We expect that both service-specific and unlimited data plans will increasingly replace traditional volume-based pricing (capped data allowances) as consumers associate the value to mobile services/apps, especially for video consumption. These pricing models will also be part of MNOs shifting from being simple connectivity providers to being more relevant, content providers/aggregators by incorporating either their own or third-party partner content into their plans. For example, AT&T is following this strategy by bundling its DirecTV service as well as HBO streaming service in its unlimited plans. However, MNOs should be careful when designing their plans because differential pricing may be subject to regulatory scrutiny due to net neutrality issues. For example, regulators in the European Union have taken a tough stance on app-specific pricing, but operators still have significant flexibility as long as they comply with the guidelines (for example zero-rating stops when a user's mobile data allowance is consumed) and make the service available to all content providers to join. Recent changes in net neutrality regulations in the USA enabled MNOs to embrace service-specific pricing with fewer limitations.
Managing mobile video traffic and quality is of central importance when introducing new mobile video pricing models
With unlimited and service-specific plans, network performance and quality of experience become key differentiators for MNOs. Analysys Mason's research shows that zero-rating and unlimited data plans can significantly increase the average video engagement time on smartphones and cellular networks (see Figure 2). This growth in engagement may translate into dramatic increases in network traffic when these services are made available to the mass market, which can result in increased network capex/opex or quality degradations if video traffic is not managed properly.
Figure 2: Potential impact of mobile video pricing models on engagement and traffic2
However, with the use of the right traffic management and optimisation techniques to manage video quality, mobile network traffic growth can be limited by up to 300MB per user per month in zero-rated plans and 1.3GB in unlimited data plans, instead of 4.1 GB and 7.6 GB respectively. This can help MNOs to contain network costs and ensure the viability of these pricing models, while delivering a differentiated QoE. As such, it will be crucial for MNOs to have scalable, future-proof mobile video optimisation platforms that can help them to optimise mobile video traffic (especially encrypted OTT traffic) while maintaining QoE and facilitate building video/content partnership ecosystems for attractive mobile data plans.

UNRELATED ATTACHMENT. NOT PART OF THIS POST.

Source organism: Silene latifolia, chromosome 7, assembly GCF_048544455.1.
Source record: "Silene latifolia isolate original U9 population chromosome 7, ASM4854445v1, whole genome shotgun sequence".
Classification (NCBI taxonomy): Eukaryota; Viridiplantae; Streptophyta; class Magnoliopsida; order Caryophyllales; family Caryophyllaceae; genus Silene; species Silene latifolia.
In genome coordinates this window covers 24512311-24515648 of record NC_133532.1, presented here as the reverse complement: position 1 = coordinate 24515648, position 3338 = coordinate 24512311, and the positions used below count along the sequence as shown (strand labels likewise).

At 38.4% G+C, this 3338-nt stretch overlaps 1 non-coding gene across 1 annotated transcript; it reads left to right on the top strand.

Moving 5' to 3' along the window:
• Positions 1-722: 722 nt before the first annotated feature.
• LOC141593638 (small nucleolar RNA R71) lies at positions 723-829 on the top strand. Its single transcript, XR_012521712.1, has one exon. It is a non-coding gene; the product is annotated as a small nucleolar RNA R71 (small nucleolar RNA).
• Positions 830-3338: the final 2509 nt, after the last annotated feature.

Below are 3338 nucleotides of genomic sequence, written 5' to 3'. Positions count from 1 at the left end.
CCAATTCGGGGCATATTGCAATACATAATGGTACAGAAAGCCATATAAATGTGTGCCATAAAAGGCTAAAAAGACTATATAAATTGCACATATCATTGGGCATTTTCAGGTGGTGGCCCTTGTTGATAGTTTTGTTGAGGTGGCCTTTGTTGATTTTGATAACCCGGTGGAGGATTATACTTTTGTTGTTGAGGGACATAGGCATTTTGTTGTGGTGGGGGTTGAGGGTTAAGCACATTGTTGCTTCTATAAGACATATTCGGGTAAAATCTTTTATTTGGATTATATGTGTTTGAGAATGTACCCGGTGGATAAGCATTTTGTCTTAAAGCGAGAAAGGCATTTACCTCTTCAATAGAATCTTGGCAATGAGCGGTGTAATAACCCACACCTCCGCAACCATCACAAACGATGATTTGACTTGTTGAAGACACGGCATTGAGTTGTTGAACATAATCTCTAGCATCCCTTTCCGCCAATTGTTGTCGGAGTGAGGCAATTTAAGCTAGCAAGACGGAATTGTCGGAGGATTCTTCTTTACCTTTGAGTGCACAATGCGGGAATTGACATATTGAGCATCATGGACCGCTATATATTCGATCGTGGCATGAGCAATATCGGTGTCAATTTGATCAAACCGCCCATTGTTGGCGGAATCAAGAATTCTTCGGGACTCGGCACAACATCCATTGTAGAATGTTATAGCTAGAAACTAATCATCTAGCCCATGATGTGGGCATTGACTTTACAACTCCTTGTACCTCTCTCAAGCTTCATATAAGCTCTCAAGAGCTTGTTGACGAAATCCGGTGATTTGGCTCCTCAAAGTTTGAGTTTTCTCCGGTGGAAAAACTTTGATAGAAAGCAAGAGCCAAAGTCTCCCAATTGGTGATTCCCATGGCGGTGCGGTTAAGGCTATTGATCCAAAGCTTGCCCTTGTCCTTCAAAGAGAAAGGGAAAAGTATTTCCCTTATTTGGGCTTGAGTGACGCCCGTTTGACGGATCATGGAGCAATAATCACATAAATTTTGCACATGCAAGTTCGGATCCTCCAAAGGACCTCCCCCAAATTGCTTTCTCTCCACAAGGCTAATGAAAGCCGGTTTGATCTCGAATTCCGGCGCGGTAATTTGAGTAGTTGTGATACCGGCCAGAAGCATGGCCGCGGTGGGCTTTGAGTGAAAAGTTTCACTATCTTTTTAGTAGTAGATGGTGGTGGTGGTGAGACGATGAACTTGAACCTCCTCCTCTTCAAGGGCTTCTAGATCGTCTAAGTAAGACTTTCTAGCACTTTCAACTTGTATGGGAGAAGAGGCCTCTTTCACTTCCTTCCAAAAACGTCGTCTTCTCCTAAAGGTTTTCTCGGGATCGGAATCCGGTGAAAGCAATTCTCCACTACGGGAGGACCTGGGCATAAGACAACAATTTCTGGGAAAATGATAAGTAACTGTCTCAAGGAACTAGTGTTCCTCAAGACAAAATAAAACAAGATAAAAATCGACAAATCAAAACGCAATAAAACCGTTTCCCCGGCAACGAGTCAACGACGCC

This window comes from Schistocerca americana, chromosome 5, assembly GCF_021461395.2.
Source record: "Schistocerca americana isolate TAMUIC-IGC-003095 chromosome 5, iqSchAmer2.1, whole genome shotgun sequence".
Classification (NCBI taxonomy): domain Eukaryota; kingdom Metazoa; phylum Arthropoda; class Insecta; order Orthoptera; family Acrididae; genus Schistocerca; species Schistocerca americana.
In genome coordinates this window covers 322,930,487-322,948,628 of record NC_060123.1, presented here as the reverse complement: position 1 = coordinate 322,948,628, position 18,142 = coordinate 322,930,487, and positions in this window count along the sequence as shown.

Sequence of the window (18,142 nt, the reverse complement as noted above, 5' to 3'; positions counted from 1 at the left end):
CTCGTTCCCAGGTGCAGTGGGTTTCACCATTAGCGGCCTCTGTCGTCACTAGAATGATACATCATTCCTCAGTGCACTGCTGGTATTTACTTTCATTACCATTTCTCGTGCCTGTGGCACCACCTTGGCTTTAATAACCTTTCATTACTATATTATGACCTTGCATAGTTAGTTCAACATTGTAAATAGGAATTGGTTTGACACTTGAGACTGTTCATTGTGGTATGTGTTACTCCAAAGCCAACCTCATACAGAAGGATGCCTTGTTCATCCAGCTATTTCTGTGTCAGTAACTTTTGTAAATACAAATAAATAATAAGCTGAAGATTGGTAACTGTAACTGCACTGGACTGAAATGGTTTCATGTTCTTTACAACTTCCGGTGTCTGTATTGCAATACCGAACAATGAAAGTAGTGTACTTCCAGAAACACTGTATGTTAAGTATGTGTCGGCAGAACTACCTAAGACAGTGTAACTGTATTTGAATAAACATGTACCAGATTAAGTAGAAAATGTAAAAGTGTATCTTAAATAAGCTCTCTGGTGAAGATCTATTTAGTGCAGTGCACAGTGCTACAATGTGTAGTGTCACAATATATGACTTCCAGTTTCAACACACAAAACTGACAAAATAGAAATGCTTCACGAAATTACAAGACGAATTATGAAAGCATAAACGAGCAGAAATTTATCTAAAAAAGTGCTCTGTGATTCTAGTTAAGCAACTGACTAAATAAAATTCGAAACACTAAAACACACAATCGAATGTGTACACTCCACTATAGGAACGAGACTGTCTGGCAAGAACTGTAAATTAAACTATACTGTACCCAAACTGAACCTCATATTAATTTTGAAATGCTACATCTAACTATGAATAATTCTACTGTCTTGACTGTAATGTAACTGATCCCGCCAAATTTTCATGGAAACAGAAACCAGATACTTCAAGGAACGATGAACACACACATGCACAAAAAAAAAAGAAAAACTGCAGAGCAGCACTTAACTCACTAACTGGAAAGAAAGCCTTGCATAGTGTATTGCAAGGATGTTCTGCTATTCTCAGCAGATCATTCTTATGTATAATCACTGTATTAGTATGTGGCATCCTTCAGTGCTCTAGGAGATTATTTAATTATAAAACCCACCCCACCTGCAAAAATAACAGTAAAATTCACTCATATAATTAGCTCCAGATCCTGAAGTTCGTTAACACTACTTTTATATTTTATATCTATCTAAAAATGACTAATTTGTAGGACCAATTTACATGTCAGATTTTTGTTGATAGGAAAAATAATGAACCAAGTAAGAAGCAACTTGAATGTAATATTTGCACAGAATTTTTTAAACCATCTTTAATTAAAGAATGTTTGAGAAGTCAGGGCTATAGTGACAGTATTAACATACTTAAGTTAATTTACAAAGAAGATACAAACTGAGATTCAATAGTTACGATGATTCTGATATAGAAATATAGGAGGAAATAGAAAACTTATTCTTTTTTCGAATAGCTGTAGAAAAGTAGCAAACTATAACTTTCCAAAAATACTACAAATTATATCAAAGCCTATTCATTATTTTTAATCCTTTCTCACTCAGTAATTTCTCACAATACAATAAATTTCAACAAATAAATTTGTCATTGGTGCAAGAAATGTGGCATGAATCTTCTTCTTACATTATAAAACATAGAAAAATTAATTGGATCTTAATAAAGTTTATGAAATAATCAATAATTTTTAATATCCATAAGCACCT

1 ‘Near-exclusively Wi-Fi’ refers to panellists who generate at least 90% of their video app traffic over Wi-Fi. ‘Mostly Wi-Fi’ refers to panellists who generate over 50% of video app traffic over Wi-Fi. ‘Near-exclusively cellular’ and ‘Mostly cellular’ refer to the same levels of cellular traffic. 7451 active mobile video users across Germany, India, the United Kingdom and the USA. For more details, see Analysys Mason’s Consumer smartphone analytics: mobile video.
2 This analysis is based on Analysys Mason’s smartphone analytics research and uses existing UK market consumer behaviour as the base case. The assumptions used in this analysis are aggressive in order to establish the upper limits of any potential impact. For more details, see Analysys Mason’s Go-to-market strategies for mobile video: pricing, technology and regulation.